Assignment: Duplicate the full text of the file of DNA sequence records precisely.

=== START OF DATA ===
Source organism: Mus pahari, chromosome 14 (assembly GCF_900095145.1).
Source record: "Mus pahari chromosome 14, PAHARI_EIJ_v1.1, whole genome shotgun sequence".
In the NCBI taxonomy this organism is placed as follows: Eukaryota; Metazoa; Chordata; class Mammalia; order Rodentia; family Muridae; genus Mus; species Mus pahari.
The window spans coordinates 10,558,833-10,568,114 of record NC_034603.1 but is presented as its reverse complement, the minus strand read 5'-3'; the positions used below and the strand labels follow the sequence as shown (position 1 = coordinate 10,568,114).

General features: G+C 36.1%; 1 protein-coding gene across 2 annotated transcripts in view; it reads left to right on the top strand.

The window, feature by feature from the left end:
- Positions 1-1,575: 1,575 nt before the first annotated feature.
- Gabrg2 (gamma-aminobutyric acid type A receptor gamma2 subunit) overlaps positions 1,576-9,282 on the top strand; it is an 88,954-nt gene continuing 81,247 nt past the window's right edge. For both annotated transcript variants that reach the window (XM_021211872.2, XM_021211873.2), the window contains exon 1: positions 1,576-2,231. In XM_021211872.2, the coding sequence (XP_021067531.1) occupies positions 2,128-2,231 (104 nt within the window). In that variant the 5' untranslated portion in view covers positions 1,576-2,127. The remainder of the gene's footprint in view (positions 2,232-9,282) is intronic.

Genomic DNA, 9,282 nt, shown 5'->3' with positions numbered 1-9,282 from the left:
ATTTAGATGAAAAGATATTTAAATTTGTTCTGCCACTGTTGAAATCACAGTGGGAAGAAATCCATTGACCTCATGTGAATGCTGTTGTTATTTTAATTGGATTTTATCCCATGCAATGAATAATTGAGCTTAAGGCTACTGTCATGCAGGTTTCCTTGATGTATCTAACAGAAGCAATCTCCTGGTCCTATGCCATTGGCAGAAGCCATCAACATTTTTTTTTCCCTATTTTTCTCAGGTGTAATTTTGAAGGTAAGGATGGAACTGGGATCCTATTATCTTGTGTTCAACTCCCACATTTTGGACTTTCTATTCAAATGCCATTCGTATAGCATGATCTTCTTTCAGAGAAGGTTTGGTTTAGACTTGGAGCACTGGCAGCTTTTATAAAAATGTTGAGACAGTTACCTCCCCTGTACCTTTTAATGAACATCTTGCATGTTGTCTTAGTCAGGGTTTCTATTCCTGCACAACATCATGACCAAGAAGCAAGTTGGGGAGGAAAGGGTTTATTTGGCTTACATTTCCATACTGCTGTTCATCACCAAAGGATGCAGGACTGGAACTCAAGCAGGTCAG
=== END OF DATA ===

Source organism: Mus pahari, chromosome 14 (assembly GCF_900095145.1).
Source record: "Mus pahari chromosome 14, PAHARI_EIJ_v1.1, whole genome shotgun sequence".
In the NCBI taxonomy this organism is placed as follows: Eukaryota; Metazoa; Chordata; class Mammalia; order Rodentia; family Muridae; genus Mus; species Mus pahari.
The window spans coordinates 10,558,833-10,568,114 of record NC_034603.1 but is presented as its reverse complement, the minus strand read 5'-3'; the positions used below and the strand labels follow the sequence as shown (position 1 = coordinate 10,568,114).

General features: G+C 36.1%; 1 protein-coding gene across 2 annotated transcripts in view; it reads left to right on the top strand.

The window, feature by feature from the left end:
- Positions 1-1,575: 1,575 nt before the first annotated feature.
- Gabrg2 (gamma-aminobutyric acid type A receptor gamma2 subunit) overlaps positions 1,576-9,282 on the top strand; it is an 88,954-nt gene continuing 81,247 nt past the window's right edge. For both annotated transcript variants that reach the window (XM_021211872.2, XM_021211873.2), the window contains exon 1: positions 1,576-2,231. In XM_021211872.2, the coding sequence (XP_021067531.1) occupies positions 2,128-2,231 (104 nt within the window). In that variant the 5' untranslated portion in view covers positions 1,576-2,127. The remainder of the gene's footprint in view (positions 2,232-9,282) is intronic.

Genomic DNA, 9,282 nt, shown 5'->3' with positions numbered 1-9,282 from the left:
ATTTAGATGAAAAGATATTTAAATTTGTTCTGCCACTGTTGAAATCACAGTGGGAAGAAATCCATTGACCTCATGTGAATGCTGTTGTTATTTTAATTGGATTTTATCCCATGCAATGAATAATTGAGCTTAAGGCTACTGTCATGCAGGTTTCCTTGATGTATCTAACAGAAGCAATCTCCTGGTCCTATGCCATTGGCAGAAGCCATCAACATTTTTTTTTCCCTATTTTTCTCAGGTGTAATTTTGAAGGTAAGGATGGAACTGGGATCCTATTATCTTGTGTTCAACTCCCACATTTTGGACTTTCTATTCAAATGCCATTCGTATAGCATGATCTTCTTTCAGAGAAGGTTTGGTTTAGACTTGGAGCACTGGCAGCTTTTATAAAAATGTTGAGACAGTTACCTCCCCTGTACCTTTTAATGAACATCTTGCATGTTGTCTTAGTCAGGGTTTCTATTCCTGCACAACATCATGACCAAGAAGCAAGTTGGGGAGGAAAGGGTTTATTTGGCTTACATTTCCATACTGCTGTTCATCACCAAAGGATGCAGGACTGGAACTCAAGCAGGTCAG